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To be fair, the term “discounted rates” is not defined and most law firms would argue – in this day and age – that they rarely get full freight rack-rate.

But it does make me wonder, if only 1.3% of your firm’s hourly rate legal fees are not discounted…

…why bother?

If becoming more progressive about how your firm prices is of interest to you then right now is the time to start thinking about this; because if all you are getting is 1.3% of your hourly rate fully realised…

it’s time to start thinking outside the hourly rate pricing box!

As always, the above just represent my own thoughts and always interested to hear the views of others.

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Photo credit to Damir Spanic on Unsplash

 

 

 

 

Does your firm use data as a profitability management tool?

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I’ve just finished reading the latest Altman Weil ‘Law Firms in Transition 2020‘ report.

With all things COVID the Report (as it has done in any event for the past decade) makes for interesting reading.

But, the response(s) to one of the questions in this year’s Report  I found particularly concerning.

When asked:

“Which of the following statements describes your firm’s use of profitability data as a management tool?”*

16.2% of respondents replied:

“We don’t want to use the data because it is potentially controversial or divisive.”

16.2% of respondents believe sharing and using data in 2020 can be ‘potentially controversial or divisive.’

I find that rather sad.

And don’t even get me started on how it is possible that over 13% of respondents don’t even know how to use the data!

As always, the above just represent my own thoughts and always interested to hear the views of others.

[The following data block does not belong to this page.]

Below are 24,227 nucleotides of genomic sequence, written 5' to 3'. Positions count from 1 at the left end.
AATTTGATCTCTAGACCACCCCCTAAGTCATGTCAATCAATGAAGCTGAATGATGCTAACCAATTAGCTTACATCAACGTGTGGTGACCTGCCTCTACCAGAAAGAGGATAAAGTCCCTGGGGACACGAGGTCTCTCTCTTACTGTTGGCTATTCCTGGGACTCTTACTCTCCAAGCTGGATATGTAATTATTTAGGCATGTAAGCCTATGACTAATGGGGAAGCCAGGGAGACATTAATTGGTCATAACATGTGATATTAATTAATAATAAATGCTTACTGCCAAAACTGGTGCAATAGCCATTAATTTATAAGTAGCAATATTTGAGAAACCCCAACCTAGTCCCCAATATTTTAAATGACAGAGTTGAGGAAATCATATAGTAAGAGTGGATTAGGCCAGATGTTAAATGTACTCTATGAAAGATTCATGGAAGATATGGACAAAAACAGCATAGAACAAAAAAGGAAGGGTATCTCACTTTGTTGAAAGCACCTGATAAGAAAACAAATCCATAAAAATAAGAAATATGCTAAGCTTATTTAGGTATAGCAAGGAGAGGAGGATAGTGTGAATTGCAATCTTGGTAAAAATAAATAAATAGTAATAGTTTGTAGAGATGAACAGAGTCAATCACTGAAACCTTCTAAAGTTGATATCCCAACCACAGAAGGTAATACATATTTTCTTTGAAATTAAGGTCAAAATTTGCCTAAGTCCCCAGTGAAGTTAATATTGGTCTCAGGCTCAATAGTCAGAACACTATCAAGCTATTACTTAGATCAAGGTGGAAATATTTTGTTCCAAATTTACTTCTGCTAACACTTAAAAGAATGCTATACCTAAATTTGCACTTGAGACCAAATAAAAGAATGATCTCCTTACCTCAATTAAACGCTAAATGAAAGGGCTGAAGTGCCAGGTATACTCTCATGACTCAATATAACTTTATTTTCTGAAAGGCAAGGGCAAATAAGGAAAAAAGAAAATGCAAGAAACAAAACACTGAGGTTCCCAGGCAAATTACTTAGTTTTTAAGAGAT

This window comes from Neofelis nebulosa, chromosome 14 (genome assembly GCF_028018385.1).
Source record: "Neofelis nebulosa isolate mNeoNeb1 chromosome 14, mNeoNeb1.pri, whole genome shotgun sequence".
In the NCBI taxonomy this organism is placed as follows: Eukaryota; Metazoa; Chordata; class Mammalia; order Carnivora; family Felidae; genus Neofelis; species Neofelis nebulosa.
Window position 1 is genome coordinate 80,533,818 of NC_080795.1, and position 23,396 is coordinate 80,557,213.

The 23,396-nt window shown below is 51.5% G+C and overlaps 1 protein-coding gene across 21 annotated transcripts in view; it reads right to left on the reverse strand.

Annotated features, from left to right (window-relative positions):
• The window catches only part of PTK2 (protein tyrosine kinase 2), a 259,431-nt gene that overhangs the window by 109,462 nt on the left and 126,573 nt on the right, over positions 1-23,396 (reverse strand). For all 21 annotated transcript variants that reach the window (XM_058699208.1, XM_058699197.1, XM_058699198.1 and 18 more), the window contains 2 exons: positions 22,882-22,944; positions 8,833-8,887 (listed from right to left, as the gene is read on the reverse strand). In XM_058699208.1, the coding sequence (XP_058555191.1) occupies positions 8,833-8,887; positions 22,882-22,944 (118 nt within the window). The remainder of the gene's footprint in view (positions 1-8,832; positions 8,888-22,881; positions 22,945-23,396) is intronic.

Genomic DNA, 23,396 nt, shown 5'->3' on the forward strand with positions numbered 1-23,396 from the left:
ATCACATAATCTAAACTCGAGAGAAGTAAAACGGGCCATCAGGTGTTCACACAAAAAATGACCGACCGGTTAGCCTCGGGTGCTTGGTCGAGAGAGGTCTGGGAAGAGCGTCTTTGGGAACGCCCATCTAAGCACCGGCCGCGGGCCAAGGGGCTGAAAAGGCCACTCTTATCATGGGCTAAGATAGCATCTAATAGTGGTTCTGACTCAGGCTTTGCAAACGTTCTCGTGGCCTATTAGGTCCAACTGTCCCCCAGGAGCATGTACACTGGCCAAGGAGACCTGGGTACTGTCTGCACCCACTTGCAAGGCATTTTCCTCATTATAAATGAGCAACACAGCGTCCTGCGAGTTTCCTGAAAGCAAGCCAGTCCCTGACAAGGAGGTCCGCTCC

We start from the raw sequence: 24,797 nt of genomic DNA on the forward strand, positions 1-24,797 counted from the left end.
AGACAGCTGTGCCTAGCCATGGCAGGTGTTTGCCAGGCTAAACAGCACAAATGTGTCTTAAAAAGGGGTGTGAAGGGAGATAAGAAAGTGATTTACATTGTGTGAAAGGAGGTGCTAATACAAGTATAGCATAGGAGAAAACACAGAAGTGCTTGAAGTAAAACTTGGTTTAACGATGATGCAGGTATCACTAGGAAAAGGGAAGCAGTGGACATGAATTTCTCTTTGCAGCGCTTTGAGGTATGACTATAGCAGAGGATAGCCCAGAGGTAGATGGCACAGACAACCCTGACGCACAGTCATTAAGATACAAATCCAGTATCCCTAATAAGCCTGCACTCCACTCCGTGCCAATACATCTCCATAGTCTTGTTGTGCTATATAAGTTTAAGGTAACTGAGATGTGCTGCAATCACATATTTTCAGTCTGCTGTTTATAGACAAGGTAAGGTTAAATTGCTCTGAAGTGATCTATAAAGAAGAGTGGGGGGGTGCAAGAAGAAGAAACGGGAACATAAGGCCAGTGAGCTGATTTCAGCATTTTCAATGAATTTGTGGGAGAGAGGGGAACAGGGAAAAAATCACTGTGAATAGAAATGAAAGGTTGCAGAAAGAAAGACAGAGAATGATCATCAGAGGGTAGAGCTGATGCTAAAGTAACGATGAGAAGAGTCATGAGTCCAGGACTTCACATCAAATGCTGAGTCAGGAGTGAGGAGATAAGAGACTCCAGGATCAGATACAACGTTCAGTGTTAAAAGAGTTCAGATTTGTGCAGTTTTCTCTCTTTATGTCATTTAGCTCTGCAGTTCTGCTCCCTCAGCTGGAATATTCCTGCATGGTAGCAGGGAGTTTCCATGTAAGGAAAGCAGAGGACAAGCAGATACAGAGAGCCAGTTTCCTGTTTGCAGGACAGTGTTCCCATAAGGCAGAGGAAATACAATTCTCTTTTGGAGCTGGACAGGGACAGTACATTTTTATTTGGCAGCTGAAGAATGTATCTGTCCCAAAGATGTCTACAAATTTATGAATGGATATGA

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* see page 50 of the Report

[This post first appeared on my LinkedIn feed Thursday 2 July 2020]

Survey: Production returns; Billings fall; Firms need to find new ways for clients to pay

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Having reported a cliff-fall in new matter instructions post-COVID in its Legal Trends Report Briefing #1 in May of this year, June’s updated Briefing #2 by Clio shows a subsequent significant upward spike in new matter instructions that have, effectively, netted out year-on-year the number of new file matter instructions.

While, at first glance, a return to quasi-normal file opening matter numbers look to be good news for law firms, as the latest Briefing numbers also shows, if you scratch the surface you’ll soon see (diagram below) a far bigger underlying problem is starting to emerge – namely clients’ inability (or possibly unwillingness) to pay!

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While the above wheel-chart is, at first glance, alarming, it’s also worth keeping in mind that a client’s ‘ability‘ to pay a legal fee pre and post the pandemic is not necessarily the same as its ‘willingness‘ to pay that fee. Which is to say there may be (and likely are) other underlying reasons as to why clients are saying they are not willing to pay fees – including a re-evaluation on the part of the client in respect of the perceived value being provided.